While I won't mention any real-world situations, I can say that the core of the problem isn't really what it seems to be. Giving the goblins less fertile land than the humans and other civilized races (however you choose to define the term) isn't really a disadvantage, although I can see why it might superficially be seen as one. A predominantly agricultural world would see having more fertile soil as an advantage and less fertile soil as a disadvantage, which is likely what is meant by "the goblins got worse land than the humans", which was then allegedly to blame for the goblins' lack of success in the world.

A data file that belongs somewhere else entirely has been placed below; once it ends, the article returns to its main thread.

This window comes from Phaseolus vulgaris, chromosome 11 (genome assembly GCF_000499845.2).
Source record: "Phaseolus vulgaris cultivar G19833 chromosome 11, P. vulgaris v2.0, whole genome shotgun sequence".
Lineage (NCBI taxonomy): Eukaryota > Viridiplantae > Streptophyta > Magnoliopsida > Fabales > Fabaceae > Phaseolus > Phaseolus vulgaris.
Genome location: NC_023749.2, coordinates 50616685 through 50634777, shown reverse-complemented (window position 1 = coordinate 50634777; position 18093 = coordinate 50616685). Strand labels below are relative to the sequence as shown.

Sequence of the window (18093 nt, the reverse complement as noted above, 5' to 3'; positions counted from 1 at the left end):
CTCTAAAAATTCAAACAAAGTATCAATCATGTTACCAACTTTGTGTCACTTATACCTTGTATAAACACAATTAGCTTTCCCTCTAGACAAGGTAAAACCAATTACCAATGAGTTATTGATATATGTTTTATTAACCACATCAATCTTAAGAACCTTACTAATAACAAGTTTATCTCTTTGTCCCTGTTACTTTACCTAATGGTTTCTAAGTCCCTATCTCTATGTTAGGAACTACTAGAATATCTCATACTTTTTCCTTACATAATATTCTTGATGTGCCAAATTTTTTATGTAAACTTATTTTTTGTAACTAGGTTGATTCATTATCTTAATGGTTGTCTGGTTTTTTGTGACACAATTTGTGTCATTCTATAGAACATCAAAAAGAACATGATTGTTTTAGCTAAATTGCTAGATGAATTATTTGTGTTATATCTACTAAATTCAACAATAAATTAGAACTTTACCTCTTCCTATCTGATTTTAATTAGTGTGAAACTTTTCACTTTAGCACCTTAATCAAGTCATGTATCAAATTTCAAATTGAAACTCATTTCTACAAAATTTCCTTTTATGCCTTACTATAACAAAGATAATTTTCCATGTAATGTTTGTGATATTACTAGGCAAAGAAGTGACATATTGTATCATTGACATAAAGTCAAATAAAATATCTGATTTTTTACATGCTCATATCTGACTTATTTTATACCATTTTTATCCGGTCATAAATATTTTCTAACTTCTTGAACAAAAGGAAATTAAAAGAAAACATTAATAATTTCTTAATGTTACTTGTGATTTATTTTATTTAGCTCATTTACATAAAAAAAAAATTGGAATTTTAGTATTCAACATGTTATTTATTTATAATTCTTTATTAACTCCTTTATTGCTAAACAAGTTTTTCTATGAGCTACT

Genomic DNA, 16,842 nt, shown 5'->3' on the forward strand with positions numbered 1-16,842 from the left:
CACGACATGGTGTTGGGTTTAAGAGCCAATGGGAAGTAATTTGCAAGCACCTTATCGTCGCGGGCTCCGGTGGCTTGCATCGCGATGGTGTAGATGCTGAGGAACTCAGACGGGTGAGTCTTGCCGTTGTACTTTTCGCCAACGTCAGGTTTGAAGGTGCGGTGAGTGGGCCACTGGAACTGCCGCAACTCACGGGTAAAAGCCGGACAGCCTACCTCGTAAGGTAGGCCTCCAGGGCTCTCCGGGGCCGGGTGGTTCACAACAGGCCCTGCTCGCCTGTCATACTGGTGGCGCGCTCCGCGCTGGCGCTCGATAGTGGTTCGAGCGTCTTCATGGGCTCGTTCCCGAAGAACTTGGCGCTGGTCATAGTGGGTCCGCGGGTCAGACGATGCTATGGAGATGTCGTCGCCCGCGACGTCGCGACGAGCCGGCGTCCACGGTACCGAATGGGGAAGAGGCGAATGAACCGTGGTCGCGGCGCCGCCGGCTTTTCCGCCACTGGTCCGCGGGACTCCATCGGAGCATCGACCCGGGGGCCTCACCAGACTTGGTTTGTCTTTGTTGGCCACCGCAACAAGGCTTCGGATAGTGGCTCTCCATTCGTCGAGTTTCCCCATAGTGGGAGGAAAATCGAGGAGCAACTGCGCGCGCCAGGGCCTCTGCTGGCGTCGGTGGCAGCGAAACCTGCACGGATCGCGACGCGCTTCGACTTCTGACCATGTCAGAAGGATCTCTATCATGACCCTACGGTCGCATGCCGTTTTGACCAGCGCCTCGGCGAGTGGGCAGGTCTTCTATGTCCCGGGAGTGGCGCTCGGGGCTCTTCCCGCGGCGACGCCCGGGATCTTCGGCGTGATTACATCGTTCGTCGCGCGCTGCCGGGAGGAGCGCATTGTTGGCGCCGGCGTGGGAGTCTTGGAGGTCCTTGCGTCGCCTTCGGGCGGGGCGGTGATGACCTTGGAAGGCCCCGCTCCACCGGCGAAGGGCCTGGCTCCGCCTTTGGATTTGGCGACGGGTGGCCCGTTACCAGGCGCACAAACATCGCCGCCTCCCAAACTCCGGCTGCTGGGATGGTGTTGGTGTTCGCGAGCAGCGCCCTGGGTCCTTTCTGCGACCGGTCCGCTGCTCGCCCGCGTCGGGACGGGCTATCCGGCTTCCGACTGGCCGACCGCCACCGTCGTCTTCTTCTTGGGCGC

The problem is, that's not how it works. At all. Even in-universe. As per the rules, I won't mention any real-life countries and I acknowledge that the situation in a fantasy world isn't going to be a perfect 1-1 analogue to real life, but even from what we've seen so far, other races with infertile land and hostile environments have done quite well for themselves. Humans and lizards in the desert have done well as seen in-story, humans have been seen working on marginal farmland, and humans as a whole appear to be adaptable to different environments. Plus, there are disadvantages to having good soil. For one thing, the same qualities which make land good to farm make it hard to defend. Flat plains aren't shielded from invasion, they tend to lack mineral deposits for making metal weapons and armor, and they make for a tempting target for outsiders. Furthermore, cultures which can't count on a fertile harvest often develop thriftier ways and methods of squeezing out more from the land, tend to be less wasteful, and may be more industrious than people who have had less incentive to be that way. It's better to state that having "worse" land gives one a different set of circumstances than a worse one, and the qualities which make a land harder to farm may make it easier to defend, have more minerals, or at least be less of a target than more fertile lands if nothing else. Or to put it simply, the toughest warrior races in fantasy games usually come from the toughest lands.